There are also groups using humanistic teachings and methods from this movement that present themselves as Christian. One of these is Momentus, now being offered as BREAKTHROUGH, its parent company having changed its name from Mashiyach Ministries to THE ASSOCIATION FOR CHRISTIAN CHARACTER DEVELOPMENT (ACCD). Momentus was founded by Daniel Tocchini, a former trainer with Lifespring. Secrecy and aversion to criticism also mark this group. Christians should recall that Jesus taught in the open ("I have said nothing in secret," John 18:20 ), and that God tells us to use our reason and minds to think things through (Isaiah 1:18; Psalm 119:59; Matthew 22:37; Romans 12:3; I Corinthians 14; Philippians 4:8). Christians are not to accept teachings uncritically, and secrecy is not a hallmark of anything connected to authentic Christianity.
The recommended reading list for ACCD, although it includes some books by several sound authors like Tozer, Oswald Chambers, and J. I. Packer, includes books by those whose views are problematic such as Stephen Covey, Rick Joyner, and M. Scott Peck.
Another motivational teacher within the Christian community is John C. Maxwell, who teaches principles of success, leadership, and teamwork. Maxwell favorably quotes New Thought teachers like Napoleon Hill (who also practiced occult techniques) and Norman Vincent Peale, and endorses the principles of positive thinking, which at their core derive from the New Thought movement and do not align with scripture. For a cautionary evaluation of Maxwell, see article at http://www.richardghowe.com/Maxwell.pdf.
Another popular self-help program is the Release Technique (started by Larry
Levenson and subsequently taught by Larry Crane). The Release Technique promises
that if you practice their teaching, you will release all anxieties, fears, and
illnesses and thus achieve success in wealth, health, and happiness. The belief
rests on New Thought and New Age ideas that it is negative thinking that holds
man back and man can achieve success through his own thinking and belief in
one's self as having unlimited potential. This program teaches that you "are the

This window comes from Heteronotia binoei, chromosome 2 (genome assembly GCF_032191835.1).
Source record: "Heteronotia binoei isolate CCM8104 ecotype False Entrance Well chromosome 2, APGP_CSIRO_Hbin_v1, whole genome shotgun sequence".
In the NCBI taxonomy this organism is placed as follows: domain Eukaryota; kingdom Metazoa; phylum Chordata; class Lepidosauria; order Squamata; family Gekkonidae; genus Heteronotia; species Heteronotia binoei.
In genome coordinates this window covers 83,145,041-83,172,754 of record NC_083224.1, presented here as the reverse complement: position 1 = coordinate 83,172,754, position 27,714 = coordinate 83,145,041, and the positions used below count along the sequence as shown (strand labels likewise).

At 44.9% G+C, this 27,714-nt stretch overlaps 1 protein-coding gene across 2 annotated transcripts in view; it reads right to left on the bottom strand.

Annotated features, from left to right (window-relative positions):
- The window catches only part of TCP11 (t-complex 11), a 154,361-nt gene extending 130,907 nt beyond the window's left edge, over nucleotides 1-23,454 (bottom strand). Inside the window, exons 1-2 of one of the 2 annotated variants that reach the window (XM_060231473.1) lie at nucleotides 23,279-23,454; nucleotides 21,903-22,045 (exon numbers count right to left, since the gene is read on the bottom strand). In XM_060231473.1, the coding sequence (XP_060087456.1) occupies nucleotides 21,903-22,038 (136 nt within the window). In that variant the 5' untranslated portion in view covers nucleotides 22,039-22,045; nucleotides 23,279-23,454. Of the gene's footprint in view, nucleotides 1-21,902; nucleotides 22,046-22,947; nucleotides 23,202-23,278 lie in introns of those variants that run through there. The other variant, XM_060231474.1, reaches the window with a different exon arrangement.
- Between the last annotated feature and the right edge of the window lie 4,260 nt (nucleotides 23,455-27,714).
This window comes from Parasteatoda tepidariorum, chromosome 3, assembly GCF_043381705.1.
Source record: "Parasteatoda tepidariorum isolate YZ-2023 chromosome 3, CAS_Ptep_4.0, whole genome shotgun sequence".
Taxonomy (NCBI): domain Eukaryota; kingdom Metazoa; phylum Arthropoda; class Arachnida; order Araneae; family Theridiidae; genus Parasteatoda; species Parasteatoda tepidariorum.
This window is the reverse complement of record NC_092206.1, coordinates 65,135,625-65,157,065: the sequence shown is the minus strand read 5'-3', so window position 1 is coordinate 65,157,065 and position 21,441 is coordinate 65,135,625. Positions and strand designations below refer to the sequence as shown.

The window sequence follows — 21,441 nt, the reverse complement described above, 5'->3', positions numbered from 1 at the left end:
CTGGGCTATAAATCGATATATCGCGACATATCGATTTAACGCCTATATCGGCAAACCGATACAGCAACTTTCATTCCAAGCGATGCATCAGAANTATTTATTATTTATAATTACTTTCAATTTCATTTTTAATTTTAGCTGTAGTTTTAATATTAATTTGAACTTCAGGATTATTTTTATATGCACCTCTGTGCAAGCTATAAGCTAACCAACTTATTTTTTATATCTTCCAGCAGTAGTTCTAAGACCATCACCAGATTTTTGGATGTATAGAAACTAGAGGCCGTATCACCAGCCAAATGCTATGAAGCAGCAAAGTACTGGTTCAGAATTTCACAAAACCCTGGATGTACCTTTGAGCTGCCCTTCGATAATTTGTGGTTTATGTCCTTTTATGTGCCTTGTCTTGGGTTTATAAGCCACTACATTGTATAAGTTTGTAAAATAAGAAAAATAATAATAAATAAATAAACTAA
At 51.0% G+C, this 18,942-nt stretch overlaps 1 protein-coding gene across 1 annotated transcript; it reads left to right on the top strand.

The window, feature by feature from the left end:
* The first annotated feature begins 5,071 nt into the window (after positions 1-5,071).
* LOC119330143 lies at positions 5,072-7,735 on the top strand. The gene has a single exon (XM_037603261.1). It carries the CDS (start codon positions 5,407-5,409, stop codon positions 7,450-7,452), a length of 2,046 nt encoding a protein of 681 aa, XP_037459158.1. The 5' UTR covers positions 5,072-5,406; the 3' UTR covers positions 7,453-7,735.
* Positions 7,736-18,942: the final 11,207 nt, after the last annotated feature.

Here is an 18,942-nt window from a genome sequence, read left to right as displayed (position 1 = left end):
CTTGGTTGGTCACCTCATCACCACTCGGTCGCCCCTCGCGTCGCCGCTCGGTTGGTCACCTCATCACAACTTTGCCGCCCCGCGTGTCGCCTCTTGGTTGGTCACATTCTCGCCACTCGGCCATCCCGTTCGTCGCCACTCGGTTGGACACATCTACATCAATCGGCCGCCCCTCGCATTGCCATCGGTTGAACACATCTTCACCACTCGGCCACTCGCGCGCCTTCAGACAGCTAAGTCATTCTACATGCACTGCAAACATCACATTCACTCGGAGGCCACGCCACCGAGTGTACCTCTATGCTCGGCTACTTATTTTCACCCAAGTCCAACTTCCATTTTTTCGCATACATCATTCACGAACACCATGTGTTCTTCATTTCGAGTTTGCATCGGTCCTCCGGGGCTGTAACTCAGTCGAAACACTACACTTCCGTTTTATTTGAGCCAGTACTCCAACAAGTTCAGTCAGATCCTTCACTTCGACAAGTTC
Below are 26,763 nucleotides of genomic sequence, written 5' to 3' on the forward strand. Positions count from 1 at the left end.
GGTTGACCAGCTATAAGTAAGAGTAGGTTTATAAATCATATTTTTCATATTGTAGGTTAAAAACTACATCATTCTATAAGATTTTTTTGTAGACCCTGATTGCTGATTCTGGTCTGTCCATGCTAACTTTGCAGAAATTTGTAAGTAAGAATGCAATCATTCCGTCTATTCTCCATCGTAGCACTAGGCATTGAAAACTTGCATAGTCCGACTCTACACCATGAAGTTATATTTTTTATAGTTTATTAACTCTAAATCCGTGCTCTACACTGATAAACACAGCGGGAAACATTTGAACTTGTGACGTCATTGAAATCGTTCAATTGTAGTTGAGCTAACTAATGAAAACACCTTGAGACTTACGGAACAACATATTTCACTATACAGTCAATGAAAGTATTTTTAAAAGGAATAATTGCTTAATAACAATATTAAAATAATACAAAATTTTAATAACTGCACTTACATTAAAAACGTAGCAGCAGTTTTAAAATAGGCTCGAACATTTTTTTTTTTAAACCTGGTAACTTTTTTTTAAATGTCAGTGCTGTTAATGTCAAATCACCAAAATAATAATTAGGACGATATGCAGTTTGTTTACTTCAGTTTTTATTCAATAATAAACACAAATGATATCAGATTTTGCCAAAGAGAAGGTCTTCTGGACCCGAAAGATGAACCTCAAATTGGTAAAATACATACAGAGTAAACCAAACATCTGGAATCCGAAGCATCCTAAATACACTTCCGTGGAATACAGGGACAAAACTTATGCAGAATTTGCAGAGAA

greatest" and "that all the love in the universe is right there in your nature"
https://www.youtube.com/watch?v=tuPiq7qhZfM); and that you are in control of
your universe and can achieve all your desires.
There are hundreds of such groups and seminars, both secular and Christian, throughout the country. Be aware that some groups may change their names; therefore, it is important to recognize them by the way they present themselves, their secrecy, and their teachings (which may have to be investigated online if the group does not share the specifics).
The following traits connected to seminars, classes, programs, or workshops should set warning flags waving, and a rigorous investigation should be done. Nobody needs to go through verbal abuse, mind conditioning techniques, or radical "breakthrough" experiences coerced by others in order to be a better person, leader, or team player.
-An organization, its leaders, or past participants refuse to share the contents of the seminars beforehand
-You are required to sign a "hold harmless" agreement (letting the organization and its leaders off the hook if harm or distress should result from the training)
-The organization/seminar has hyper language offering self-transformation
-Strong sales-type techniques are used to get you to participate
-The organization portrays its critics as ignorant, evil, or influenced by Satan
-The organization dissuades you from evaluating the teachings and methods yourself
-The organization discourages or discounts criticism from participants or others
-Promises are made to redesign your view of your self and reality
-Past participants exhibit an elitist attitude toward those who have not participated
-Past participants are pressured to recruit
For information on Stephen Covey, see
For information on M. Scott Peck, see
and The Less Traveled Road and the Bible by H. Wayne House and Richard Abanes.